Editor's note: Gloria Borger is a senior political analyst for CNN, appearing regularly on CNN's "The Situation Room," "AC360°" and "State of the Union," as well as participating in special event coverage.
Washington (CNN) -- The news about Al and Tipper Gore deciding to separate after 40 years of marriage shocked Washington -- and those who know them -- into a kind of frenzy: How could this be? They have always been the genuine political couple. The ones who were affectionate and caring; the ones who had fun. The couple who dared to smooch onstage at a national political convention.
Al and Tipper were like Peanut Butter and Jelly. Always better together.
And maybe they were. And what we saw was true. And maybe now -- because it once was true and isn't anymore -- they've decided to split.
We don't know, and it's not our business.
But the shock it sent is about us, not them. It's about the way we perceive (and choose to perceive) what's put in front of our eyes, especially when it comes to the political world.
All of which leads to President Obama. He was elected because he is cool, calm and analytical. That's what we wanted to see after George W. Bush, so we made him president. But now the disaster in the Gulf has made many of us want to see someone else -- with plenty of anger, emotion and bravado. We want him to yell at BP. We want him to loudly tell us he's whipping the cleanup effort into shape.
We can't tell BP ourselves, so we want him to do it for us.
Fair enough. But that's not the person we elected.
So we want him to morph into something he isn't -- which is exactly what we hate about our politicians. We want him to be another Barack Obama, an actor. Maybe we want him to be George Bush with the bullhorn after 9/11. Only he isn't.
And he isn't the first president to have his empathy gene questioned, either. Remember Bush 41, who had to flatly tell us, "Message: I care," when we didn't think he did care? Or his son, who had to declare his concern for the Gulf Coast when playing catch-up on Katrina.
There is one president, of course, who never had to be prodded into the empathy zone: Bill Clinton. He felt our pain all the time. Last week, Pennsylvania Gov. Ed Rendell put it this way: "If Bill Clinton was president, he'd have been in a wetsuit, trying to get down to see the spill." He's right, of course, but think back for a moment: That's exactly what Americans came to distrust about Clinton. By emoting too much, they never knew what to believe. What was real and what wasn't?
Perception is important, of course. Maybe if the president had gone to the Gulf sooner -- and met with fishermen instead of functionaries -- we would have eased up on him. Surely we would have felt better. It's important for a president, as a leader and national pastor, to let Americans know he gets it, so an early trip to the Gulf matters. That's why the White House sprang a leak-a-thon when it told reporters that the president had gotten angry in private, telling advisers to just "plug the damn hole." Message: I emote.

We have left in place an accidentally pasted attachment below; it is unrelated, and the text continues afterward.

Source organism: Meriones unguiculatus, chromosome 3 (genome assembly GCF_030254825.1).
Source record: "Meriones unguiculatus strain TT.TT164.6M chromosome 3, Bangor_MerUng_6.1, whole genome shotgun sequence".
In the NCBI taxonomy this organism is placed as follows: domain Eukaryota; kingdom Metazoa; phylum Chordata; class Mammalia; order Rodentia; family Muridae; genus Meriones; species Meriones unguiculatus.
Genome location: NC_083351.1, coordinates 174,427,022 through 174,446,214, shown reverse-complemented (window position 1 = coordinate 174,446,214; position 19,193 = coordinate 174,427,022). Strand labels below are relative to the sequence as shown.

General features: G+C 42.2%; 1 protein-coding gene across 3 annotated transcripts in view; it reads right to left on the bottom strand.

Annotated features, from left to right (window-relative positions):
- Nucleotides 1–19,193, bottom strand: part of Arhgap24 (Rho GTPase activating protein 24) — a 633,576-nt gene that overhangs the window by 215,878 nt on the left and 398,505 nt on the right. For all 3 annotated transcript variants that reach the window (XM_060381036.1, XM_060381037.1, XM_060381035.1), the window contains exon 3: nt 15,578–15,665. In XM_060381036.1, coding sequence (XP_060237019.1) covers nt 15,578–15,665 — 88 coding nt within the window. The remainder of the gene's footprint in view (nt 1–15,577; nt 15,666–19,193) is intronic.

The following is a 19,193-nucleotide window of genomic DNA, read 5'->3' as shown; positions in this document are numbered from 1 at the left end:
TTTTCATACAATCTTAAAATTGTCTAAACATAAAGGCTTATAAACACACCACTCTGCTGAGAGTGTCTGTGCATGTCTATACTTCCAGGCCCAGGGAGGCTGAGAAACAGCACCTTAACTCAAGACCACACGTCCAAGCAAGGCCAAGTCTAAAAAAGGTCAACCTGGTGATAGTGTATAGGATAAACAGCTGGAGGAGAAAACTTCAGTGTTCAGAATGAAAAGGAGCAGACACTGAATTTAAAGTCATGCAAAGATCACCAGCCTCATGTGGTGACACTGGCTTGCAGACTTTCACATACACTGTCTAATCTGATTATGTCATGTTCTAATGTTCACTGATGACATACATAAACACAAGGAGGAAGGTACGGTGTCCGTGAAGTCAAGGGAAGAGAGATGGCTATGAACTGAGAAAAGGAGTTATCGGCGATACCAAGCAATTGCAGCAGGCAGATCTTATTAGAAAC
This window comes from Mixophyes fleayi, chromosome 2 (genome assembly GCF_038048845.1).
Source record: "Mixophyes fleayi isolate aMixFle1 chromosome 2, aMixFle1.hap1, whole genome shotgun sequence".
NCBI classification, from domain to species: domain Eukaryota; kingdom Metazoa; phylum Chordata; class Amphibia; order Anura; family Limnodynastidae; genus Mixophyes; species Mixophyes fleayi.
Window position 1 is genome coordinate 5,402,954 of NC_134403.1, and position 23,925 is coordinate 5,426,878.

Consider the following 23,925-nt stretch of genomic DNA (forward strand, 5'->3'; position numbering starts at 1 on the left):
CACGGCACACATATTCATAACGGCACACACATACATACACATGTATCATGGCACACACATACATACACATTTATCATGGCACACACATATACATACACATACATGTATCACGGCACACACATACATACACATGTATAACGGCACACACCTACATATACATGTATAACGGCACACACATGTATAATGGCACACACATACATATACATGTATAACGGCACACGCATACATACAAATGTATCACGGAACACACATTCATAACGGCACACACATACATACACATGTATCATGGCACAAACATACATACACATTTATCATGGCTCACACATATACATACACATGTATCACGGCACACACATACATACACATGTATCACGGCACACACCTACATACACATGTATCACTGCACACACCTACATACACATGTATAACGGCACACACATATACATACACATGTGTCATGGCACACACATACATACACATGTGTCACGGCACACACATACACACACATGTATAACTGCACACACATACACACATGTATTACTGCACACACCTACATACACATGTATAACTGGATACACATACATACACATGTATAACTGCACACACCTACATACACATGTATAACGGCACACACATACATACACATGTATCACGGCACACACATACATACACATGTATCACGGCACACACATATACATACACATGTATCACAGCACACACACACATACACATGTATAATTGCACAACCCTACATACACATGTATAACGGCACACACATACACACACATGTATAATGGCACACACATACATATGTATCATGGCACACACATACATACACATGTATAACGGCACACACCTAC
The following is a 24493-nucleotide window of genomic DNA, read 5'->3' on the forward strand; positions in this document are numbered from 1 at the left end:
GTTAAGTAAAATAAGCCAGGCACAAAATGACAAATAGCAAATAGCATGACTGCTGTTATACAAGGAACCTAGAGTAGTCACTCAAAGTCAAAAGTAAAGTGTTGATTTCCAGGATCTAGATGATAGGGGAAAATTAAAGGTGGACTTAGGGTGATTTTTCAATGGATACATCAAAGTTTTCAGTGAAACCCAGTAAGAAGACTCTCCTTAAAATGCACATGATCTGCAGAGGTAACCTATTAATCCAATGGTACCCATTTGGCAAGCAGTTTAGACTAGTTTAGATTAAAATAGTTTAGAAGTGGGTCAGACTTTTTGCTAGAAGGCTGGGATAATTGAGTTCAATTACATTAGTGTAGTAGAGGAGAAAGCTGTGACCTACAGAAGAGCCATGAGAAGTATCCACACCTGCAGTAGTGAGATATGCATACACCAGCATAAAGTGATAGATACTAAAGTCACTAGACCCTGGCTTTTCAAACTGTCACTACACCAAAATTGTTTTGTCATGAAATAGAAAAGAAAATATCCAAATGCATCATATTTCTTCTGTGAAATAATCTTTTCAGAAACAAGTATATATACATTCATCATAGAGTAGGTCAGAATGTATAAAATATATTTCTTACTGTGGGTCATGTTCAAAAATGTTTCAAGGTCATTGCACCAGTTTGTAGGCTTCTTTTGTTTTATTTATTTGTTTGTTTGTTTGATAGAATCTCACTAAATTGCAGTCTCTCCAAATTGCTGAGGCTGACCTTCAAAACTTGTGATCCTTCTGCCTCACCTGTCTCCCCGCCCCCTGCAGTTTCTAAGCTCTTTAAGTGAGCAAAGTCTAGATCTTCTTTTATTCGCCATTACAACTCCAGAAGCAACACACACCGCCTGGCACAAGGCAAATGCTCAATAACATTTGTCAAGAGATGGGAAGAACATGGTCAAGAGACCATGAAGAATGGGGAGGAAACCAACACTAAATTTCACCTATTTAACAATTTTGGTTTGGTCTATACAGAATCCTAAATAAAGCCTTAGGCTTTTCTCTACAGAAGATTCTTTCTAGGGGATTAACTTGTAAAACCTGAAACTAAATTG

But the real problem, of course, is that the "damn hole" isn't getting plugged, with junk or anything else. The oil continues to spew out of the well, a daily reminder in the corner of our cable screens that there is something out of control that we cannot yet stop. And Obama rightly suffers: As president, he's in charge. He's the one who told us he wanted to preside over a smart government that can work. And he finally accepted responsibility for dealing with the mess last week, and we approved. But the hole remains unplugged.
So as the oil continues to flow, Obama sent Attorney General Eric Holder to the Gulf to announce massive criminal and civil investigations into the disaster. The president himself now tells us almost daily that the spill is his highest priority, as is the cleanup. And his press secretary, Robert Gibbs, responded to a question about the president's emotional state by saying, "I've seen rage from him."
Good to know, I guess. But if Obama were full of rage, he wouldn't have been elected.
True to form, we want it all. We want a leader who can feel our pain while rising above it. We say we don't trust government, but we look to it for answers and cleanups. And we elected Barack Obama. Now we want to change him.
The opinions expressed in this commentary are solely those of Gloria Borger.